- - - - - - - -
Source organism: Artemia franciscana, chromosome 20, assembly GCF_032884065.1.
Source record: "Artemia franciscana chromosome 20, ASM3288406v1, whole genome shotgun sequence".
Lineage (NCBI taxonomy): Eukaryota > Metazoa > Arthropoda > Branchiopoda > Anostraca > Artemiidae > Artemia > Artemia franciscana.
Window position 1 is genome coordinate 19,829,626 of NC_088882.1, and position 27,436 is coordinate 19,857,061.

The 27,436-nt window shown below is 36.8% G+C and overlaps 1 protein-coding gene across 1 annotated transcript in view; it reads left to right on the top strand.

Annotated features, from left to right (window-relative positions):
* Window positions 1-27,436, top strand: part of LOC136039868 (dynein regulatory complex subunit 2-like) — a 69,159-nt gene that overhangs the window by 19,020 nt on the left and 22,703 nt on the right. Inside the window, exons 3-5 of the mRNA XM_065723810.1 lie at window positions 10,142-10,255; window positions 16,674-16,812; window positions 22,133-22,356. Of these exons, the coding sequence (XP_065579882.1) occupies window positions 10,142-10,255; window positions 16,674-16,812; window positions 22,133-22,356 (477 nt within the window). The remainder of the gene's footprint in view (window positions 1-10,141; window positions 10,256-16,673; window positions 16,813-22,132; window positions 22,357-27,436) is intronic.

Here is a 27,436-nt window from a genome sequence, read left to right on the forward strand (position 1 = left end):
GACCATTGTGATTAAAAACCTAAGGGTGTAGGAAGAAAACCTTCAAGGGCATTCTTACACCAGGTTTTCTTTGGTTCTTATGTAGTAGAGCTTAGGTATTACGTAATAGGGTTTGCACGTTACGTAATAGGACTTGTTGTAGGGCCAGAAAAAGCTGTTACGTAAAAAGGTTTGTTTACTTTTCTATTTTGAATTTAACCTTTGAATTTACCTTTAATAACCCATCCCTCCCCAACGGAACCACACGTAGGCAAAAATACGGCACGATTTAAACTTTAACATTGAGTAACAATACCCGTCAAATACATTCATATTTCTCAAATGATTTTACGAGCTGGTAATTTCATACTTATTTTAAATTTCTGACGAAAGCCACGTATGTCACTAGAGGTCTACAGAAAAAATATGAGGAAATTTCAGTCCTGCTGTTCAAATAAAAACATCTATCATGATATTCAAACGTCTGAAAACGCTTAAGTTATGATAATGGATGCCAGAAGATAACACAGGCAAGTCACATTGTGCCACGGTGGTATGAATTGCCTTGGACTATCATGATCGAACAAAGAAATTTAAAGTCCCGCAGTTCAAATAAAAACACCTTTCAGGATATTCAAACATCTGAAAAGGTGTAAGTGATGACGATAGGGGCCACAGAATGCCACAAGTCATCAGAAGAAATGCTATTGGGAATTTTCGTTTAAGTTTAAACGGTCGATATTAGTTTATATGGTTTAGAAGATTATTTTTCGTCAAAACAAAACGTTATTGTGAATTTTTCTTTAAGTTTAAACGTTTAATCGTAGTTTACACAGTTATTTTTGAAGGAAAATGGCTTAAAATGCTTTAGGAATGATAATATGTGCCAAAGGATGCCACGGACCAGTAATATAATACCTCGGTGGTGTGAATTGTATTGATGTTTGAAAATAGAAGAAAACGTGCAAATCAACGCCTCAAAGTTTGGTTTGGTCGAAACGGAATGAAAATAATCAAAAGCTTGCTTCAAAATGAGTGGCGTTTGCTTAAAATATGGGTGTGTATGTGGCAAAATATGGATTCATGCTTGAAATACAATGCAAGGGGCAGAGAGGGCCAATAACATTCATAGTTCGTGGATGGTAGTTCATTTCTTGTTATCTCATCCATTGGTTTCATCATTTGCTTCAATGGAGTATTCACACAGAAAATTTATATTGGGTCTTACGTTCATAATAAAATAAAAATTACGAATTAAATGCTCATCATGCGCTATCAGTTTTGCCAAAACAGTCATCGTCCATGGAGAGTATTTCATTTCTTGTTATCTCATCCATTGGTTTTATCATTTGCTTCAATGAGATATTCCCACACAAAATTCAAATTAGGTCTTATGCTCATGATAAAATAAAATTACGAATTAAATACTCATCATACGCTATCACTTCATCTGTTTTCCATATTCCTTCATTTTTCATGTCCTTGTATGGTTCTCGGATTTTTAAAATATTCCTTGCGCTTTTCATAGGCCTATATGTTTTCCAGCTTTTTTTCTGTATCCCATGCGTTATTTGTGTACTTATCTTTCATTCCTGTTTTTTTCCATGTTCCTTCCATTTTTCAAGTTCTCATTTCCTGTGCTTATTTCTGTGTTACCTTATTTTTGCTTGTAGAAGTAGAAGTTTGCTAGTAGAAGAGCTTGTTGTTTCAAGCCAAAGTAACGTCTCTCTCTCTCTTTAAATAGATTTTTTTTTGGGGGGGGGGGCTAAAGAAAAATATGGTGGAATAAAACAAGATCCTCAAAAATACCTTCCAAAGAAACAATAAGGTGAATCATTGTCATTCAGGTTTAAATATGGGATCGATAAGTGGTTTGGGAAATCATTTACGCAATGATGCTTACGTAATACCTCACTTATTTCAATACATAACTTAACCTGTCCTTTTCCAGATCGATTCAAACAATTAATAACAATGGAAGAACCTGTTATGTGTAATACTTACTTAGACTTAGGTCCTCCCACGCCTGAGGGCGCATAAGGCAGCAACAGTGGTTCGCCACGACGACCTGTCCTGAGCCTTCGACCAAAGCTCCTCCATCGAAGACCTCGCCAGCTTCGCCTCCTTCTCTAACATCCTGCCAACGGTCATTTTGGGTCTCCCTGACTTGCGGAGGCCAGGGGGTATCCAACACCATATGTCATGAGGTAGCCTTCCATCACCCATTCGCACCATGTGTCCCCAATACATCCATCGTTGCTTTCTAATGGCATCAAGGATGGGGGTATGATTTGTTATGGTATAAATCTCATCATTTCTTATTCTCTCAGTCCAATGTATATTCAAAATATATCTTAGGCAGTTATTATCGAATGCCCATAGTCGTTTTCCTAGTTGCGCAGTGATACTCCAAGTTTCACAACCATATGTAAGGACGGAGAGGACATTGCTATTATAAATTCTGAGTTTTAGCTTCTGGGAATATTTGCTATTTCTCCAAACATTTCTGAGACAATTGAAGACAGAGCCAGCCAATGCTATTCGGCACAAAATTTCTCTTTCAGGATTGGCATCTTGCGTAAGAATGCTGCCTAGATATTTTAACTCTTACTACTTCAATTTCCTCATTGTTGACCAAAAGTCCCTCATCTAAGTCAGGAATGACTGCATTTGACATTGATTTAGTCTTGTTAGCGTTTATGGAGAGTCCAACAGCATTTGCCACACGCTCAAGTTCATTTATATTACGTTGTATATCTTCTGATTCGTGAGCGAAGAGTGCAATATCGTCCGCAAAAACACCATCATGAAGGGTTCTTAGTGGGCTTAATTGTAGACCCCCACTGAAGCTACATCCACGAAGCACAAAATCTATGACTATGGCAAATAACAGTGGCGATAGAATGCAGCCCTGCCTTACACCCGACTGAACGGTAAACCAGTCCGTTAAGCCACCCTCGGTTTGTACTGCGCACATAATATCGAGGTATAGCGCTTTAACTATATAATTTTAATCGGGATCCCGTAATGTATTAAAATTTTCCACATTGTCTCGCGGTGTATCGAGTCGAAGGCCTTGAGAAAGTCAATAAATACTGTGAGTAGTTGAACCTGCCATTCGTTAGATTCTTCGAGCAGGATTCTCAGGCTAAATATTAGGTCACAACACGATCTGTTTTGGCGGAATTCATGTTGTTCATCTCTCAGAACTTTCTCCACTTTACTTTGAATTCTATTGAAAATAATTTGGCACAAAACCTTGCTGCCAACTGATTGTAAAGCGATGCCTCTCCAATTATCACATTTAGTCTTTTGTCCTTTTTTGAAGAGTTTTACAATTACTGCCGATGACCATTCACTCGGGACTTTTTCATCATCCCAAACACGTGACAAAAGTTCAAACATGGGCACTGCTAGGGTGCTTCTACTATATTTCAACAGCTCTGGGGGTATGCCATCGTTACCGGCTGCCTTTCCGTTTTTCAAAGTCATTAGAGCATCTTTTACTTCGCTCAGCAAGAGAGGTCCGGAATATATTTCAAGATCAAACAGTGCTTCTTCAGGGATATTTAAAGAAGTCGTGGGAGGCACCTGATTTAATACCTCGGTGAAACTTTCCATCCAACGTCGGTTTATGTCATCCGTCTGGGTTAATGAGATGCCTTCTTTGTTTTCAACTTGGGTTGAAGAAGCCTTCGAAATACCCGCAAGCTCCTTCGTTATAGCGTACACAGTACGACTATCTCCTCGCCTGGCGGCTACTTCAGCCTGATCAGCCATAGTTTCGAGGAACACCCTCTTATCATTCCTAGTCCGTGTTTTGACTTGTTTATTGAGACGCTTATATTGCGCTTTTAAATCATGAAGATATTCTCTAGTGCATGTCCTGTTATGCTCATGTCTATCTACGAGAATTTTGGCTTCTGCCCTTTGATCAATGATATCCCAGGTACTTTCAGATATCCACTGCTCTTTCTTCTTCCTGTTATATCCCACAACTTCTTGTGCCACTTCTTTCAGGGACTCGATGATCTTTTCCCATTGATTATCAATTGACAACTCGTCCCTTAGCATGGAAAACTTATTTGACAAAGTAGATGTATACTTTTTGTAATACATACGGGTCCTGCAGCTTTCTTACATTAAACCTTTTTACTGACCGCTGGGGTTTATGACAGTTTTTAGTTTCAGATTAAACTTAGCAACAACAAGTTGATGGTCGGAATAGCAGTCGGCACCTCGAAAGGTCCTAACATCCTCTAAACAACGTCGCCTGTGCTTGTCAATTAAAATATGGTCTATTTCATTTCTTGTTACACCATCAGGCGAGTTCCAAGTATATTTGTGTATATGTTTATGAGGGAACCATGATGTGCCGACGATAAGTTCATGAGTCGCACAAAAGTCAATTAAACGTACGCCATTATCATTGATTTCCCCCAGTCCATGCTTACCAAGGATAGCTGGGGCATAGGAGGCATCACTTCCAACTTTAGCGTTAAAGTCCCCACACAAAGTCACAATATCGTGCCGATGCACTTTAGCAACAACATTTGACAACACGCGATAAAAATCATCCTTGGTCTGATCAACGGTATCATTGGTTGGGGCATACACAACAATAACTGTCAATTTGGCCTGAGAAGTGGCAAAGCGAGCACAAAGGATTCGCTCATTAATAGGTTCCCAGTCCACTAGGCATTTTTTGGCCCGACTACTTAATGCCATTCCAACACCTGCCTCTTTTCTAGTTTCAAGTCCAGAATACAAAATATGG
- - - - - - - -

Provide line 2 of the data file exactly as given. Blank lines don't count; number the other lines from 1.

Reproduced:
Source record: "Artemia franciscana chromosome 20, ASM3288406v1, whole genome shotgun sequence".